You will also need to check how any price you have been quoted compares to the “average” price for a particular product. Although prices will vary from property to property, rough estimates are available. For example, going back to the heat pump mentioned at the beginning of this article, this should range in price from around £7,000 – £13,000, so the £20,000 quote appears way too high.

Do Check That You Will Be Able To Claim the Feed In Tariff or Renewable Heat Incentive

The feed in tariff (for electricity producing systems) and the renewable heat incentive (for heat producing systems) are the major financial incentives to switch to producing your own energy so it makes sense to install a technology which will allow you to take full advantage. Under these schemes you are paid for every unit of energy (measured in kilowatt hours) that you produce, with in the case of electricity an additional payment for each unit you don’t use and is sold back to the National Grid.

Some technologies are paid at a higher rate than others and some may not qualify at all, so check that yours will and that you choose the one that will give you the best return on your investment.

At the time of writing, the new Government have yet to make a decision on whether to go ahead with the renewable heat incentive, which was scheduled to commence on 01 April 2011, so if you are basing your decision to purchase a renewable heat technology on being able to claim this incentive payment you may wish to wait until a decision is announced

Do Speak to More Than One Installer

Even if you don’t get a formal quote (which may involve paying for a survey should you decide not to accept it) you should at least speak to two or three installers. This will give you a feel for what is a fair market price for a particular product and what you can reasonably expect to save on fuel bills/earn through either of the incentive schemes.

Don’t Forget You Are Entitled To a 7 Day Cooling Off Period When You Do Sign

As mentioned above, a salesman will often try to get you to sign up there and then in the first meeting and while this isn’t recommended, you should be entitled under the Consumer Credit Act 1977 to a seven day “cooling off” period if you do. Check this with the salesman before signing anything. This cooling off period means that you should be able to cancel the agreement without any penalty within seven days of signing, so you can use this period to do your research.

It is not recommended however that you sign up with the intention of cancelling the agreement if you find a better deal since there may be provisions in the contract you sign which will affect your right to cancel.

Do Consider How Practical The Product Is For You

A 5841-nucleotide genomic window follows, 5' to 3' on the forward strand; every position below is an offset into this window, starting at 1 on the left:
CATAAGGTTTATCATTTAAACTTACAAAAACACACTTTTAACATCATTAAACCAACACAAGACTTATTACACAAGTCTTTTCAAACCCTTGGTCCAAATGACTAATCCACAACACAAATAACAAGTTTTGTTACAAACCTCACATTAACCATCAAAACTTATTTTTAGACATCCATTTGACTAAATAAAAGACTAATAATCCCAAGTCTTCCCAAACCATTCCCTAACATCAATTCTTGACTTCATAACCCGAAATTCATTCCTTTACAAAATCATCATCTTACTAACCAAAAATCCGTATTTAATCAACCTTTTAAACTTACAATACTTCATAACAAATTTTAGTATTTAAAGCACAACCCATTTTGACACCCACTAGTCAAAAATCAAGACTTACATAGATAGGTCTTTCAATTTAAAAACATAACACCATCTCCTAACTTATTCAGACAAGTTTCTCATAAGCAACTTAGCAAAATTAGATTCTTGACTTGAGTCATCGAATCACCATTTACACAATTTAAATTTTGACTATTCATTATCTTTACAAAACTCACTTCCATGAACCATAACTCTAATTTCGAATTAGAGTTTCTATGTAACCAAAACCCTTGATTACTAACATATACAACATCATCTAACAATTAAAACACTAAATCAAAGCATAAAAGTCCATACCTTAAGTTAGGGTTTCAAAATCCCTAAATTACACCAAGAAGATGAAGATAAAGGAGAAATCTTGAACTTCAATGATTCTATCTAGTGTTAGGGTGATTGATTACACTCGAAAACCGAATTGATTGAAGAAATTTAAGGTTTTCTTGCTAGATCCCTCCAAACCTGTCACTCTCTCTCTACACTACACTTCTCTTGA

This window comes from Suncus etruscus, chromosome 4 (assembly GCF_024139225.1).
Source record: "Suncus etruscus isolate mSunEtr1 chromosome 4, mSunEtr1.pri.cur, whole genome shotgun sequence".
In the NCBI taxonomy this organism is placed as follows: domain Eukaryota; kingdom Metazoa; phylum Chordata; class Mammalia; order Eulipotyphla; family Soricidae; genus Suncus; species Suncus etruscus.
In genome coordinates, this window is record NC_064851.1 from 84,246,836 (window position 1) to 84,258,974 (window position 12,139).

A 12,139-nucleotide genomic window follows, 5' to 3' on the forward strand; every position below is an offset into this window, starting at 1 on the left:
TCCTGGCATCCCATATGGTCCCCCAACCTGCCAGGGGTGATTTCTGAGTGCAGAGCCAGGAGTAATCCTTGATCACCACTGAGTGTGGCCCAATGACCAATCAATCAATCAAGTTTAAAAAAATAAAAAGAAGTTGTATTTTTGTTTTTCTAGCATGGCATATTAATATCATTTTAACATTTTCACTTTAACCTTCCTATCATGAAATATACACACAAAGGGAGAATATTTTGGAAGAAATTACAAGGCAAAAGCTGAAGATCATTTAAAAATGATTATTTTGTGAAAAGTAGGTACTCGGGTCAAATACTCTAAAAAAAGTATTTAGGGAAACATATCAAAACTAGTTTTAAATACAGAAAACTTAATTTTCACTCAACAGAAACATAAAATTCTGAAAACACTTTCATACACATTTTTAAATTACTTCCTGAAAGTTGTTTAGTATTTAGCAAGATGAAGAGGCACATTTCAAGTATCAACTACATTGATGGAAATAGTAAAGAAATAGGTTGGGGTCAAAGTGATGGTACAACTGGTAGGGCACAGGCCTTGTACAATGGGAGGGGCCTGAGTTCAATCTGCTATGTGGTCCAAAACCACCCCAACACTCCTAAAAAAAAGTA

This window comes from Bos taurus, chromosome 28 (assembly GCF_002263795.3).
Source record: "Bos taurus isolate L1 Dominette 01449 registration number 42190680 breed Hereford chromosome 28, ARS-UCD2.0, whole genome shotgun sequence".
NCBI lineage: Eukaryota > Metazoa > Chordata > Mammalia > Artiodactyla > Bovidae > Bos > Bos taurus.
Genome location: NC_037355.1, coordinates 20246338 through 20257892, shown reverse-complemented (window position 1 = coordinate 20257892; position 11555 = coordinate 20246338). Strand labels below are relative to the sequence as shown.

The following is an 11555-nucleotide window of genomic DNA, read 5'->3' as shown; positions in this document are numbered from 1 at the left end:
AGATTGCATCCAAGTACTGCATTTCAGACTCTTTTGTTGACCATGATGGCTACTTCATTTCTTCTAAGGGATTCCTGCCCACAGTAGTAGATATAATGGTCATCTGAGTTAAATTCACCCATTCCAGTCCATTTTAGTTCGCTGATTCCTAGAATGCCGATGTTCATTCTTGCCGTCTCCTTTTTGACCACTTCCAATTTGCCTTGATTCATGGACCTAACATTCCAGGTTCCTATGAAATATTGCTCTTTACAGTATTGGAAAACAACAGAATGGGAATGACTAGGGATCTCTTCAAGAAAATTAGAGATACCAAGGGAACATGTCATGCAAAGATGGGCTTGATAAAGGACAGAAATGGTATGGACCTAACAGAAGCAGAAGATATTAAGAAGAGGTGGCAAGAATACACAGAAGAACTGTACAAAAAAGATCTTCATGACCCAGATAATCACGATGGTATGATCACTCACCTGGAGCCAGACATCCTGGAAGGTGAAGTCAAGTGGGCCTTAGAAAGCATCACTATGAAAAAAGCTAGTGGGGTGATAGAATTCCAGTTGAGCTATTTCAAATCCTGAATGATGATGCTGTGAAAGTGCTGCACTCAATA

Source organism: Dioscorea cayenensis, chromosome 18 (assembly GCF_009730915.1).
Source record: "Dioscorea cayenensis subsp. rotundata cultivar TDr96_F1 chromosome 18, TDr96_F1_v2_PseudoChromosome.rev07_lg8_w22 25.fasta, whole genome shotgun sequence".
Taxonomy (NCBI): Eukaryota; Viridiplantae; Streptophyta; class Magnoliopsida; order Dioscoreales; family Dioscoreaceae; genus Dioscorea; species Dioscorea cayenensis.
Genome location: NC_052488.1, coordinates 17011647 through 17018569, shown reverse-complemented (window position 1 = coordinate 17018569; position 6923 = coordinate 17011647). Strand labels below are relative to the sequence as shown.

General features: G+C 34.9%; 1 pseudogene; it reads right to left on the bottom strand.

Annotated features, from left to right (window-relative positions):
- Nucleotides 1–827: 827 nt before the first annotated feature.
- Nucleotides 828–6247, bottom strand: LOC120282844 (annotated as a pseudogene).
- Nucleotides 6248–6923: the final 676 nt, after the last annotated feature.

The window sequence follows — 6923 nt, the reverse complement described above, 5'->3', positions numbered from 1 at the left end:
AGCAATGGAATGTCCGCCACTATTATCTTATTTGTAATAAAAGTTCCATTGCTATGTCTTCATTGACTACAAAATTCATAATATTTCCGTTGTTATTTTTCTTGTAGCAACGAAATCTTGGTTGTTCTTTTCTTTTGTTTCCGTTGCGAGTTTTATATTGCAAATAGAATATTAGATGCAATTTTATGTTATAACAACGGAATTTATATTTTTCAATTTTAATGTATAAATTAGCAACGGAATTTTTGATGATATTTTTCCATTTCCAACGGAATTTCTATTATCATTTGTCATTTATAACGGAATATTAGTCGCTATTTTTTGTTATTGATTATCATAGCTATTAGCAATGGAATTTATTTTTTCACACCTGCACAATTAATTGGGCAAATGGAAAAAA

All of the available products have their own characteristics which may make them more or less practical for you or your home. Take a ground source heat pump for example. This involves burying coils in your garden and require at least as much space as the footprint of your property, so for most people this will mean your lawn will need to be dug up. If you only have a small outside space the coils can be laid vertically in bore holes but this will be more expensive. If you have a paved garden or similar the slabs will need to be taken up and you’ll have to replace them afterwards.

A biomass boiler uses fuel such as wood chips, which have to be both stored on your property (so you’ll need to a suitable space such as a cellar or shed) and loaded into the boiler. The sacks are heavy so if you have difficulty in lifting heavy objects this may present a problem. It is possible to install a silo which is loaded direct for the delivery truck and feeds the boiler automatically but this will be more expensive, take up more space and may require planning permission.

Research a little about how each product works and what maintenance may be required. You don’t want to be left with a system that is too inconvenient.

Don’t Be Discouraged By This Article

Don’t read this article and be scared away from purchasing a renewable energy product, that isn’t the intention. Renewable energy can be very rewarding both financially and in terms of the environment and there are many very good, very ethical installers out there who want to provide a good service at fair price (long term this is always the best way to have a successful business). Just be wary of being one of the unlucky few who gets caught out by the conmen.

2 Comments to How To Avoid Being Ripped Off By Renewable Energy Installers

  1. February 11, 2011 at 9:32 am | Permalink

    Well considered article, and useful information for any homeowner considering taking up the new technology.